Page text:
# Expected value of the number of trials until it occurs with probability p

Hello, guys! It’s me! Warotan!
So…Who are you?→ABOUT ME

Japanese version.

This time let us calculate the expected value of the number of trials until it occors with probability $$p$$!
There are so many ways to do it, but here we use summation of inifinite series.
I write this article in case we need it but can’t remember and panic

I write similar articles and will add contents, so please read more other articles.

## Summation of infinite geometric series

First, let us review the formula.

We set the geometric ratio $$r < 1$$ for converge and consider the series

$$$$S = \sum_{i = 1}^{\infty}r^i$$$$

$$$$S = \frac{r}{1-r}$$$$

Below are the specific calculation to find this, please skip it if you don’t need it.

Starting from the partial sum

$$$$S_{n} = \sum_{i = 1}^{n}r^i$$$$

and multiple $$r$$ on it,

$$\begin{eqnarray} S_{n} &=& r+r^2+r^3+\cdots + r^n \\ rS_{n} &=& \,\,\,\,\,\,\,\,\,\,\, r^2+r^3+\cdots + r^n+r^{n+1} \end{eqnarray}$$

Subtract the lower one from the upper one, we get

$$\begin{eqnarray} \left(1-r\right)S_{n} &=& r-r^{n+1} \\ &=& r\left(1-r^n\right) \\ S_{n} &=& \frac{r\left(1-r^n\right)}{1-r}. \end{eqnarray}$$

Letting $$n \to \infty$$, we finally reach the answer as $$r < 1$$.

## Expected value of the number of trials with probability $$p$$

The main part.

We consider an event with probability $$p$$ and calculate the expected value of the trials until it occurs.

Setting the value $$E$$, the answer is

$$$$E = \frac{1}{p}.$$$$

We will derive this below.
The number can be from 1 time to $$\infty$$ times.
According to the definition of an expected value, we can write $$E$$ as

$$\begin{eqnarray} E &=& 1\times p+2\times\left(1-p\right)p+3\times\left(1-p\right)^2 p+\cdots \\ &=& \sum_{k = 1}^{\infty}k\times\left(1-p\right)^{k-1}p \end{eqnarray}$$

and dividing this into the part $$k = 1$$ and others,

$$\begin{eqnarray} E &=& p+\sum_{k = 2}^{\infty}k\left(1-p\right)^{k-1}p \end{eqnarray}$$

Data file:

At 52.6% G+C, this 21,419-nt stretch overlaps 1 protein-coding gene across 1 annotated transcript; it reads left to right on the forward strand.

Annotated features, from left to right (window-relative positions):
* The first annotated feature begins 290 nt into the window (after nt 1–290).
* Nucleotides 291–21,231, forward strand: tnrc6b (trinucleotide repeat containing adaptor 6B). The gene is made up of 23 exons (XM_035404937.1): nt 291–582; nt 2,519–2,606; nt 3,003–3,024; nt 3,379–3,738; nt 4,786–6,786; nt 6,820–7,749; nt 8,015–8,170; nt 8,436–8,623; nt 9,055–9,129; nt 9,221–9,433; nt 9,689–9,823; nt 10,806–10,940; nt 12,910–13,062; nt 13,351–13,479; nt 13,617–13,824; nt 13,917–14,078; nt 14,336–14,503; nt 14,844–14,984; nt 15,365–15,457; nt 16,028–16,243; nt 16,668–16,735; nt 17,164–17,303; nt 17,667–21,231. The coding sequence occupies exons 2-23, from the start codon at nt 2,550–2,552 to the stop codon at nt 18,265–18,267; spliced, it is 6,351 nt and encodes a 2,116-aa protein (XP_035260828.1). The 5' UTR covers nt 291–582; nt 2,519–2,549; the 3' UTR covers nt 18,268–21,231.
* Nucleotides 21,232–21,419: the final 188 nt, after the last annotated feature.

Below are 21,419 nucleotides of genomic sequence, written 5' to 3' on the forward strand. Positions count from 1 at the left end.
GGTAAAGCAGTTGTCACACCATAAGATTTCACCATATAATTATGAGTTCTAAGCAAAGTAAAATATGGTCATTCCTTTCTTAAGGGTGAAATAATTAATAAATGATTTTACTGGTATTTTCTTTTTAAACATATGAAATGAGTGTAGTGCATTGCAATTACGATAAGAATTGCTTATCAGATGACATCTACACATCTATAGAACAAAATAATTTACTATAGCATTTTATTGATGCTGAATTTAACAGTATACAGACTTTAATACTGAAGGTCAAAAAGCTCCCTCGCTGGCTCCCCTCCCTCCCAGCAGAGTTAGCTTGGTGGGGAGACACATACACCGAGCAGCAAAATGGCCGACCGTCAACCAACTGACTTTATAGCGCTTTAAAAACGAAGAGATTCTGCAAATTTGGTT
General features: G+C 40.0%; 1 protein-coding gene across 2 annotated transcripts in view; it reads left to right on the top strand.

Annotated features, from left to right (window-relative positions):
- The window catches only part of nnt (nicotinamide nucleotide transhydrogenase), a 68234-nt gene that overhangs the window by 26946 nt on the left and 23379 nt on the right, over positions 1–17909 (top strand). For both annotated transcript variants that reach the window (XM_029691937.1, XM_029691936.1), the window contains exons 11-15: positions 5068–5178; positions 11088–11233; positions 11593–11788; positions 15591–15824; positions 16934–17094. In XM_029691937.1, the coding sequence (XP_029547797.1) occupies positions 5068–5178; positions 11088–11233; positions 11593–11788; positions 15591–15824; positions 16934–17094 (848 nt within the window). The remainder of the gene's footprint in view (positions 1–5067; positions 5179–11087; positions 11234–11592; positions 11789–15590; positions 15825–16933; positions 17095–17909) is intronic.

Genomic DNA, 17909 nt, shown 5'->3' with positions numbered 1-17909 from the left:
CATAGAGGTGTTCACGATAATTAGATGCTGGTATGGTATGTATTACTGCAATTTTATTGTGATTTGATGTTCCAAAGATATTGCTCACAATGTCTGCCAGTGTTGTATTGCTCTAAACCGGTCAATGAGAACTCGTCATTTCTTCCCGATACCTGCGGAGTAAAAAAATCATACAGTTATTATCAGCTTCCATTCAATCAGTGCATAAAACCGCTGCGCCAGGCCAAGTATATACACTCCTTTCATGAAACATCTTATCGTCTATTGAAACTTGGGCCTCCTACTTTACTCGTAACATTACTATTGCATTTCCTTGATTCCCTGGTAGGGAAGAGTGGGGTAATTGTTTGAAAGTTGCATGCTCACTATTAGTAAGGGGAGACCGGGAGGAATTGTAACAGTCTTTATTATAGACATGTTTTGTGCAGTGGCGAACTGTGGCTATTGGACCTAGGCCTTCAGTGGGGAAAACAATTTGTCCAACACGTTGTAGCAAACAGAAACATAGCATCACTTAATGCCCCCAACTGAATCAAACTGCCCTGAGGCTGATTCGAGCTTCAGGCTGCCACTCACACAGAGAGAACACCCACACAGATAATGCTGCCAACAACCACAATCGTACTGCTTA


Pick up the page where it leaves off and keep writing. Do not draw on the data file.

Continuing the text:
Rewriting the index of the second term from $$k \geq 2$$ to $$k \geq 1$$ and do some breaking up,

$$\begin{eqnarray} E &=& p+\sum_{k = 1}^{\infty}\left(k+1\right)\left(1-p\right)^{k} p \\ &=& p+\sum_{k = 1}^{\infty}k\left(1-p\right)^{k} p+\sum_{k = 1}^{\infty}\left(1-p\right)^{k} p \\ &=& p+\left(1-p\right)\sum_{k = 1}^{\infty}k\left(1-p\right)^{k-1} p+\sum_{k = 1}^{\infty}\left(1-p\right)^{k} p \end{eqnarray}$$

Here, the summation of the second term of the right hand side is exactly the same of the original form $$E$$,

$$\begin{eqnarray} E &=& p+\left(1-p\right)E+\sum_{k = 1}^{\infty}\left(1-p\right)^{k} p, \end{eqnarray}$$

and the third one is just an infinite geometric series and easily calculated from the formula above,

$$\begin{eqnarray} \sum_{k = 1}^{\infty}\left(1-p\right)^{k} p &=& p\times\frac{1-p}{1-\left(1-p\right)} \\ &=& p\times\frac{1-p}{p} \\ &=& 1-p \end{eqnarray}$$

Finally we get

$$\begin{eqnarray} E &=& p+\left(1-p\right)E+\left(1-p\right) \\ &=& 1+\left(1-p\right)E, \end{eqnarray}$$

and

$$$$E = \frac{1}{p}$$$$

However, it’s not so hard to see why.
I feel like an event with probability $$p = 1/n$$ happen if we do it $$n$$ times and $$p = 2/n$$ needs $$n/2$$ times.

## Summary

Now, that’s all what I wanted to write.

This time, we calculated the expected value of the number of trials until it occurs with probability $$p$$.

Thank you for reading and please spread this blog if you like.

If you have any comment, please let me know from the e-mail address below or the CONTACT on the menu bar.
tsunetthi(at)gmail.com
Please change (at) to @.

Or you can also contact me via twitter (@warotan3)

フォローする